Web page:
The unpleasant odours generated by factories, livestock farms and landfills are warning signs of serious environmental problems. However, this type of pollution is largely forgotten by legislations. The chemical engineer Rosa Arias has decided to change this and has developed an app with which citizens can register the effluvia of their environment. Also, she is the leader of an European project that is preparing the first global odour map.
The chemical engineer Rosa Arias has been chosen by the EU to lead the D-Noses project, which plans to create a world map of smell with the help of citizen science. / David Fernández / SINC
Anxiety, headache, lack of concentration and sleep disturbances are some of the problems associated with daily exposure to bad odours. "It is the second cause of environmental complaint in the world, after noise. However, it doesn’t receive the attention it deserves from the competent authorities or from the world of industry, which, with its processes, is the main party responsible for these odour emissions," Rosa Arias (Barcelona, 1978) has commented to Sinc.
This chemical engineer has been working on odour-related problems since 2004 and trying to break into an area in which "everything is still to be done". Arias has been employed in two of the main consultancies dealing with the subject in Spain, but she eventually decided to act on her own, since these companies -she says- "have no interest in innovating".
A couple of years ago, she developed an app called OdourCollect, "that uses citizen science, the smartphones we always carry with us, and our nose, which is the best smell sensor that exists." Humans can distinguish around one billion different odours.
As a sense of defence that alerts us of dangers, it is highly developed. "For example, hydrogen sulphide, the main gas that causes the odour of rotten eggs in sewage treatment plants, is a lethal gas and our nose detects it at very low concentrations of less than 10 parts per billion (ppb), which is below the detection limit of many measuring devices”.
"The app," she explains, "is very simple. What it does is geolocate the user in space and time using the mobile phone, which means you can register a new smell in real time wherever you are. You also have the possibility to access the observations included by other people and even communicate with them to make a collaborative map of odours."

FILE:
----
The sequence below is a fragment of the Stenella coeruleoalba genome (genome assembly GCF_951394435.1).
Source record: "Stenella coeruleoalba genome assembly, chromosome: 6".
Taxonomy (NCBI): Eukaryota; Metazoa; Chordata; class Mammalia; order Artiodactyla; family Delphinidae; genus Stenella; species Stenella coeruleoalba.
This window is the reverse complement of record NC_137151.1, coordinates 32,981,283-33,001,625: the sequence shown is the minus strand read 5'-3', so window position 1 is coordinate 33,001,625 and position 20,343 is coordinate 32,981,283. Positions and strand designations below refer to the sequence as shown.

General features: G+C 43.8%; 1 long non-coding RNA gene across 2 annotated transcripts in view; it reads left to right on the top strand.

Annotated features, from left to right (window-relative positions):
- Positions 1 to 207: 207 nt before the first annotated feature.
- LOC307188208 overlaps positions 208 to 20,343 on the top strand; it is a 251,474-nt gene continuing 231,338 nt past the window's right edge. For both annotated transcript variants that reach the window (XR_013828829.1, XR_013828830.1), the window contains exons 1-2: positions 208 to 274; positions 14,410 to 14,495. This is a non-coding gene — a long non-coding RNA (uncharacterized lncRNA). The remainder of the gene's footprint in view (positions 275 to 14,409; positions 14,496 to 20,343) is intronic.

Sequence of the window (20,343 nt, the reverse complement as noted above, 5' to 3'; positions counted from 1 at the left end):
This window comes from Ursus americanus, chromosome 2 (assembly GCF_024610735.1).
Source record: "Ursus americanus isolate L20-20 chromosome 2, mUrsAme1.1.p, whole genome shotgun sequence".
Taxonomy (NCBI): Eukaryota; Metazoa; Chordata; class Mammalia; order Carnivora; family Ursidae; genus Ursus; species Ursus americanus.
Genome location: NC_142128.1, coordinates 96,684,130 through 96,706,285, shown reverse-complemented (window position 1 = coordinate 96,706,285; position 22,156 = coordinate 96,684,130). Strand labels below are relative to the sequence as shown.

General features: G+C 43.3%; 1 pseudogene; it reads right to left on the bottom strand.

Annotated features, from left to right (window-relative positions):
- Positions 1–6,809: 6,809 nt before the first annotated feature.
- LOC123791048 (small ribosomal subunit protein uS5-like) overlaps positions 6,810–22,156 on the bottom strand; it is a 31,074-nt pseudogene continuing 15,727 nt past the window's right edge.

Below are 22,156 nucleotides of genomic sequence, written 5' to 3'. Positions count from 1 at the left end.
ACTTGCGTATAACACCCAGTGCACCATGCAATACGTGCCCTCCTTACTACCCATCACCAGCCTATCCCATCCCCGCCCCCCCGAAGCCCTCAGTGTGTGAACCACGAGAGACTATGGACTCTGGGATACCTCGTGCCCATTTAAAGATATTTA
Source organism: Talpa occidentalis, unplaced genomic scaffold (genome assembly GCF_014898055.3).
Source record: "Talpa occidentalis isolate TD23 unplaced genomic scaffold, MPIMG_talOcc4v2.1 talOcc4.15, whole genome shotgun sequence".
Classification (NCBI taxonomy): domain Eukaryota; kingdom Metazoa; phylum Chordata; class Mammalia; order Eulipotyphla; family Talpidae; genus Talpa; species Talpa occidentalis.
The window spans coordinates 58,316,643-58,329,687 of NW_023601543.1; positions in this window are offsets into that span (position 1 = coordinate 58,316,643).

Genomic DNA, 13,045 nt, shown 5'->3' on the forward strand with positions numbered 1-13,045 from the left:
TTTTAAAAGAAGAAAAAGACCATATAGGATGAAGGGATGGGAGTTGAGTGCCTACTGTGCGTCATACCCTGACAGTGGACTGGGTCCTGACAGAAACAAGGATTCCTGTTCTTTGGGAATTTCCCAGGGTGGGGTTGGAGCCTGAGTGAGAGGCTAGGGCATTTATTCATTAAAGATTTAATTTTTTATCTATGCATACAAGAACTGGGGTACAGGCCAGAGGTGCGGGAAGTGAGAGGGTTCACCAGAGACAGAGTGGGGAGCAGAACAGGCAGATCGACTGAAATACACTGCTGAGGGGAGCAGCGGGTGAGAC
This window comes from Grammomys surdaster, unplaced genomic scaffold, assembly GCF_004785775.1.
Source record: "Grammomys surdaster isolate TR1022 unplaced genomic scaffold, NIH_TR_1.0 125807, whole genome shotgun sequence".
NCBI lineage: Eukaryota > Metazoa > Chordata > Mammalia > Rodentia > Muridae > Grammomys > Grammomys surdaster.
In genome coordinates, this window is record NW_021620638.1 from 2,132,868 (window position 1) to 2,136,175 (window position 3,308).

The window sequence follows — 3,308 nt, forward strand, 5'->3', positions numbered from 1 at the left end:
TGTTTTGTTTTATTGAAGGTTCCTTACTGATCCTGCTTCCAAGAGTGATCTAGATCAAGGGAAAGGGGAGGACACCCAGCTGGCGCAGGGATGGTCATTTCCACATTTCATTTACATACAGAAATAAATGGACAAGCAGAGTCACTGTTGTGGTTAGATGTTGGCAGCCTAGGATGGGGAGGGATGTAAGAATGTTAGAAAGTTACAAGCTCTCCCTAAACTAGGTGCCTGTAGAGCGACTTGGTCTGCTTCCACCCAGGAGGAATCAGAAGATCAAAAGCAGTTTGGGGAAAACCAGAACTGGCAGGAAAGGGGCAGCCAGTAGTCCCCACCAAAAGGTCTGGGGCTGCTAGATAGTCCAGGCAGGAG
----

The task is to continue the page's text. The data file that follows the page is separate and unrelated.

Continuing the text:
The researcher points out that "the largest number of odour complaints in Spain is due to waste treatment activities and sewage treatment plants because they are very close to the population."
She comments that "there are very few cases in which the industries or the municipalities involved carry out technical studies to confront the problem and, if there are any, they are closed and less than transparent. Citizens have no access to this environmental information, which is affecting them every day."
This was the reason that led her to develop the application. "I wanted to give citizens a tool that could empower them to not only access the data, but also generate them; to prove that there is a odour problem in their community and to demand action from those involved."
Her determination to bring this environmental problem to the foreground has made the EU award her with the leadership of the European D-Noses Project, along with the Ibercivis foundation of citizen science in Aragón. The goal, she says, "is to create a world map of smells with the help of data sent by people via OdourCollect."
The Odour Collect app allows citizens to register smells using smart phones. / Ibercivis
The project, which started last April, has a budget of 3.1 million Euros for a period of three years and "is the most ambitious odour pollution initiative in Europe and in the world," she stresses.
D-Noses is participated by fifteen partners, including experts in odour pollution from universities, civic associations and small companies from the environmental sector.
A total of nine countries will participate: Spain, the United Kingdom, Germany, Austria, Portugal, Greece, Bulgaria, Italy and Chile. Arias indicates that "there will be case studies of communities that are severely affected by this problem in these countries as well as in other countries in Africa and in different parts of the world."